A maintenance plan is essential for keeping your hydraulic systems active and operating efficiently. A maintenance plan decreases future repair costs, minimizes unplanned downtime, and supports overall operation profitability. By being proactive and in preventive maintenance procedures it can help keep hydraulic systems and parts in better condition longer.
A preventive maintenance (PM) program has two main parts. As an ongoing process and commitment, this includes planning for pre-and post-operation inspections as well as regularly scheduled maintenance.
Problem Prevention and Correction:
Maintaining your hydraulic system and preventing problems requires knowing the machines and what parts have the most wear. For instance, reviewing maintenance information in the manual or from the recommendation of the OEM can lead to proper long-term care of the equipment.
After identifying potential problems, make sure to take immediate corrective maintenance actions. Otherwise, failing to report on a developing problem can result in a costly breakdown and slow up operation. It’s crucial to develop a routine preventive maintenance program especially for hose and hydraulic systems.
Here are some tips for implementing a maintenance plan:
STEP 1: Define the Maintenance Plan:
The first step in developing a maintenance plan is to define exactly what the routine will cover in each inspection. Usually, maintenance plans cover three aspects—routine scheduled maintenance, regular inspections, and preemptive parts replacement.
STEP 2: Schedule Inspections:
The next step is to schedule routine and preventive maintenance tasks. An example of some best practices include, keeping separate maintenance schedules. For instance, one for regular servicing, one for general inspections, and one for parts replacements is a good break down in organization. Additionally, always check the manufacturers recommendation for preventive maintenance and inspection activities on the machine so that during the routine all items are reviewed properly.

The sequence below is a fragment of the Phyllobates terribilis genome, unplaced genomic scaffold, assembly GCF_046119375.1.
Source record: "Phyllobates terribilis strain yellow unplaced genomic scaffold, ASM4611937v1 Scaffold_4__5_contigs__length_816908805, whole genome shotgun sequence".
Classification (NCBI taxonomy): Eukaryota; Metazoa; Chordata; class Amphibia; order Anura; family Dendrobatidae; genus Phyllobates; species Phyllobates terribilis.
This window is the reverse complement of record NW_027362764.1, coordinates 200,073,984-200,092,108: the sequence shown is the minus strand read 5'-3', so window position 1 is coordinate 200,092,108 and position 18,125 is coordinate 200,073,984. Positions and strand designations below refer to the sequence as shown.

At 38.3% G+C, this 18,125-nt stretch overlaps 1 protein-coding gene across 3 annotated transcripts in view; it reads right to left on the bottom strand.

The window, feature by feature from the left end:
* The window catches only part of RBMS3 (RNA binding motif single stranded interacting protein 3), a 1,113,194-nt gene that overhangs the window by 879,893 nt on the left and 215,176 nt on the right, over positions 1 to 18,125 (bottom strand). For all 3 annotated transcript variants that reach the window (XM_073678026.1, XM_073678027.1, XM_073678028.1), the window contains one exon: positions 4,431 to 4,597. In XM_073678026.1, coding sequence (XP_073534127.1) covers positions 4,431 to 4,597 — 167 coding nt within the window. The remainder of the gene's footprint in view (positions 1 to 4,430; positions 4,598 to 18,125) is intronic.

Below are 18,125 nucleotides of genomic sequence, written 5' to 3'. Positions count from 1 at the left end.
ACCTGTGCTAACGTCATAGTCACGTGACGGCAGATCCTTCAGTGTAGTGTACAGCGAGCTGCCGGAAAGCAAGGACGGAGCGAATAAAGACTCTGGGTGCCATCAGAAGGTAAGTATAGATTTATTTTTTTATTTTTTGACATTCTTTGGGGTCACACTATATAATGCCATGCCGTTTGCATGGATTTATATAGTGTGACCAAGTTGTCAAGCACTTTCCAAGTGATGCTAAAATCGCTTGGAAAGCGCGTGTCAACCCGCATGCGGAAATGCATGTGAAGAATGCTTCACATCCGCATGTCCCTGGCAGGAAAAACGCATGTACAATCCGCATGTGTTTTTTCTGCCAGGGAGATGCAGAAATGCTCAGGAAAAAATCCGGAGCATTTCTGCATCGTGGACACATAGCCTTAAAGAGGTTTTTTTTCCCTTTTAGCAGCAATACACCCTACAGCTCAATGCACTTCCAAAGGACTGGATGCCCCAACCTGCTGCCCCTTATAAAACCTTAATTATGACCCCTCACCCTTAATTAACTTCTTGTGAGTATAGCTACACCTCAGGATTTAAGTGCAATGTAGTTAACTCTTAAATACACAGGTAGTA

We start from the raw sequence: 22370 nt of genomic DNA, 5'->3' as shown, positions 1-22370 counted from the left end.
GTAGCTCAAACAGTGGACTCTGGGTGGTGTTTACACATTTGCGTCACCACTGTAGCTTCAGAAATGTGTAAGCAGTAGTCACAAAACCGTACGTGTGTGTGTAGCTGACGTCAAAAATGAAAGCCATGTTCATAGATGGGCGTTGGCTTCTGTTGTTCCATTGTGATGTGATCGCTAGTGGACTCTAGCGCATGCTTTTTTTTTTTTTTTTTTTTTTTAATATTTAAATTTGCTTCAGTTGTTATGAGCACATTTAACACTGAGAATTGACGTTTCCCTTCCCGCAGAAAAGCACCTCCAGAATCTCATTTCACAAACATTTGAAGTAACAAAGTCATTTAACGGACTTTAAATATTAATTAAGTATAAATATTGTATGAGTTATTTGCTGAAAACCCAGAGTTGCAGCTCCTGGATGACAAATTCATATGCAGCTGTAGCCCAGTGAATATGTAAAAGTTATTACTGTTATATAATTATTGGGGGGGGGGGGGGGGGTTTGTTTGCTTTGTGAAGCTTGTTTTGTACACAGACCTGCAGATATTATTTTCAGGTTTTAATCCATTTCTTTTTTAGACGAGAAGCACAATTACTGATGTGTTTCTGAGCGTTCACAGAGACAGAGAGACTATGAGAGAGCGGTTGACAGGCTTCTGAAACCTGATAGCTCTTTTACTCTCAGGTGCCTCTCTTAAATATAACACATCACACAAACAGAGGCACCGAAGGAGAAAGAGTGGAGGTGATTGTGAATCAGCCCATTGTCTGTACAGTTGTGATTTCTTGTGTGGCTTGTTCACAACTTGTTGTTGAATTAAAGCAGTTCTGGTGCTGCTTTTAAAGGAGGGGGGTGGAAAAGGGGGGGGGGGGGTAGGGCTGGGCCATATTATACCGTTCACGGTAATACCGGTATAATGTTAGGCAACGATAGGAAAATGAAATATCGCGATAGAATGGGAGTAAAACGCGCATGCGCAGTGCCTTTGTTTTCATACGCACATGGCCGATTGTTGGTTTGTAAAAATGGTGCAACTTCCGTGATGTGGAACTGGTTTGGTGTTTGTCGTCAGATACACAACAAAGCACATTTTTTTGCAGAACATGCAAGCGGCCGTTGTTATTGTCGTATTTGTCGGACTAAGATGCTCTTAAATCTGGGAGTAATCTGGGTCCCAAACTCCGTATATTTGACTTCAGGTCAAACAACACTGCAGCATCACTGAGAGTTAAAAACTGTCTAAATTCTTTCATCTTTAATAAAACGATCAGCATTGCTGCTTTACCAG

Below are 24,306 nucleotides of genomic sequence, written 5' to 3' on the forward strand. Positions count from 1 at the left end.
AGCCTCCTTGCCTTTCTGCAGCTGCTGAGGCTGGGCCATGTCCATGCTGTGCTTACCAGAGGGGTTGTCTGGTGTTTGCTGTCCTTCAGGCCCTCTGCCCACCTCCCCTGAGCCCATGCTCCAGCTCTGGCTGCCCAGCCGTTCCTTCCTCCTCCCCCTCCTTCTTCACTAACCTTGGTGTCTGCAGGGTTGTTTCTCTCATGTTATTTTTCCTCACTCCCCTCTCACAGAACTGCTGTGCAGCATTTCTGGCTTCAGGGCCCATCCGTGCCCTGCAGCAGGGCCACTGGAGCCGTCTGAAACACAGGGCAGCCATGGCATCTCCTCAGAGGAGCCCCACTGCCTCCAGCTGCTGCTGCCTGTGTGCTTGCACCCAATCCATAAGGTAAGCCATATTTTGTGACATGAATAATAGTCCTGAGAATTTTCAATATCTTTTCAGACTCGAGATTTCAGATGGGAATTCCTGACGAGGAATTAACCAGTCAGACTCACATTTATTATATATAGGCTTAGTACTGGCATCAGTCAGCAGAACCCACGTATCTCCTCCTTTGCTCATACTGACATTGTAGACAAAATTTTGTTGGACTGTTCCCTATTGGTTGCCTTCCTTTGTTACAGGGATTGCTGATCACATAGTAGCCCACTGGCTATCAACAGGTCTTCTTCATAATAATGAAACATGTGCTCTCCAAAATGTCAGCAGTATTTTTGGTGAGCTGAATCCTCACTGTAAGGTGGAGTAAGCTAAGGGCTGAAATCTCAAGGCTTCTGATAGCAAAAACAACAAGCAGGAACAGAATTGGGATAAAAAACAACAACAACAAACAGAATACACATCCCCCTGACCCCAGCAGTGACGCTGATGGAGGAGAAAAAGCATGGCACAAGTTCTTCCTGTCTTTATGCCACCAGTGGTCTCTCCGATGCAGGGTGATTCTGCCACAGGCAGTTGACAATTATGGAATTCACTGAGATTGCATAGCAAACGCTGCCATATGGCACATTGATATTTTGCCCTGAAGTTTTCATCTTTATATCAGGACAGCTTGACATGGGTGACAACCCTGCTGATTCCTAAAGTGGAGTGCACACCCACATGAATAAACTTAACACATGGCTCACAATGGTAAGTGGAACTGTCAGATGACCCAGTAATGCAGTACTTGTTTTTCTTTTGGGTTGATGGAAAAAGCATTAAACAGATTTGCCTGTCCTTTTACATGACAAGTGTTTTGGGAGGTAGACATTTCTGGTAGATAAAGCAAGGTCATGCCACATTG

STEP 3: Record Maintenance Activity:
All maintenance activity should be recorded in a single location. If you own more than one piece of heavy equipment, then it is best to have a different record for each. In other words, recording service and inspection activity will help keep everyone accountable for preventive maintenance, even with separate schedules. It will also help to build the habit of prioritizing a proactive approach to preventive maintenance and routine inspections.
STEP 4: Designate a Person in Charge:
To complete a preventive maintenance plan someone must be appointed responsible for all activity relating to it. For example, small business typically have the owner-operator or principal take on managing maintenance and inspections. While large companies typically employ a head heavy equipment technician to oversee maintenance activity. However, depending on size of the company this can vary.
Assess all Options
Increasing the longevity of hydraulic system components is a core goal of any preventative maintenance program. Staying on top of these issues provides a tremendous return on your time and money invested. An additional action to consider is asking about fluorescent leak detection. Early on in a system’s life you can incorporate fluorescent leak detection dye, which will safely circulate with the oil. This is to catch leaks before contaminants form and lead to larger system issues. Leak detection combined with a regular maintenance plan can help detect degradation failure in its early stages and even delay transient or avoid catastrophic failure.
See how fluorescent leak detection can be beneficial for your operation and maintenance plan.